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How are bronze sculptures made?

Smithsonian Hirshhorn Museum and Sculpture Garden

May 19, 2003 to January 4, 2004
This installation examines bronze casting, an ancient technique developed millennia ago to make durable sculptures from clay, plaster, or wax originals. 

During the nineteenth century, improvements in technology allowed sculptors to produce editions—limited to a few or mass-produced in the hundreds—of identical bronzes. A selection of works on the museum’s third floor demonstrates stages in the bronze-casting process.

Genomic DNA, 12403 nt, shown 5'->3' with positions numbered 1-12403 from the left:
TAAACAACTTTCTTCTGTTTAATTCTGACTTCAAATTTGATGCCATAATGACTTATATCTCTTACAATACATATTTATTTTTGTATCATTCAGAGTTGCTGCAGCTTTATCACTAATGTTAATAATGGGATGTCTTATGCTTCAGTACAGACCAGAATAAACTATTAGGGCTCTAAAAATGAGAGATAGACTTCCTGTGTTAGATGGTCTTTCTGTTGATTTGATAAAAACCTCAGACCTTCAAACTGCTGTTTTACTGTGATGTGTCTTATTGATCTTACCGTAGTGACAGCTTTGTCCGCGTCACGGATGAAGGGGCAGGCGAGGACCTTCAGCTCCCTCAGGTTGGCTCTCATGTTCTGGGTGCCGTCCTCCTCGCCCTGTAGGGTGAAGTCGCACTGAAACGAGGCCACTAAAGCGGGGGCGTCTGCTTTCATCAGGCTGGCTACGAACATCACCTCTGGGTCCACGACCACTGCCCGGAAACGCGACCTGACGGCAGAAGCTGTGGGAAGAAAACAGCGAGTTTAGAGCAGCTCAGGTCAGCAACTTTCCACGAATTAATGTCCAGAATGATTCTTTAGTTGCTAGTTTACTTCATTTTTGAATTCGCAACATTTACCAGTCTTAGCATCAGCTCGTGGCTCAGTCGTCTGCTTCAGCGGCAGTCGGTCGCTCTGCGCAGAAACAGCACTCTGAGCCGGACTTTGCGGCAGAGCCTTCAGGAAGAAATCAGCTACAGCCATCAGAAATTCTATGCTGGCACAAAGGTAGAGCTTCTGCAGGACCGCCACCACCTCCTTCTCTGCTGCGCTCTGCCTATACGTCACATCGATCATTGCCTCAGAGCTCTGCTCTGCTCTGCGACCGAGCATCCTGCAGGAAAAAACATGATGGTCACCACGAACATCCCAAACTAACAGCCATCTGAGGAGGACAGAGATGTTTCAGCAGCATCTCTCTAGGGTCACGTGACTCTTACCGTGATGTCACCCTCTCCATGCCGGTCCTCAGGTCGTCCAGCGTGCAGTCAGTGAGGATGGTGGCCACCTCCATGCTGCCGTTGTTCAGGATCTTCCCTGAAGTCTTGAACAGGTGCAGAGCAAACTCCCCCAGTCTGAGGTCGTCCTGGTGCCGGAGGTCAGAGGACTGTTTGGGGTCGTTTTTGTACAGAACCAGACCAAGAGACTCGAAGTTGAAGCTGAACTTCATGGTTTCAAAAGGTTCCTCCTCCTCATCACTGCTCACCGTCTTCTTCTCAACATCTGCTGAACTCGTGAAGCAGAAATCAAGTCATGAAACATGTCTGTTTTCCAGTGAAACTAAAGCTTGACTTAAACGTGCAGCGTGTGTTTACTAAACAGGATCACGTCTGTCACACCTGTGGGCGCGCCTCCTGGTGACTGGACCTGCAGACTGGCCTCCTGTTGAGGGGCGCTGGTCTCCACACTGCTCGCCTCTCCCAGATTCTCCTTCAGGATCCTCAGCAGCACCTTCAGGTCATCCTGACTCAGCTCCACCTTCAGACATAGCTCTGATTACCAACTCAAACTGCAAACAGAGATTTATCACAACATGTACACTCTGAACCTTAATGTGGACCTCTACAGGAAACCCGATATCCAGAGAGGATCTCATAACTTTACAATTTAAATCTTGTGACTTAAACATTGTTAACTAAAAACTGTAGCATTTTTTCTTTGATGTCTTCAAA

The presentation provides an inside look at the creation of Thomas Eakins’s masterpiece Arcadia, 1883. Bringing together the painted plaster original with its foundry mold and a series of bronze casts of the work, each displaying a different degree of finish, the installation reveals the technical processes involved in crafting works in bronze and the surprising range of effects that can be achieved with this medium.

Constantin Brancusi’s Prometheus, 1911, also on view, illustrates another example of the variety of textures and surfaces artists can achieve with bronze.

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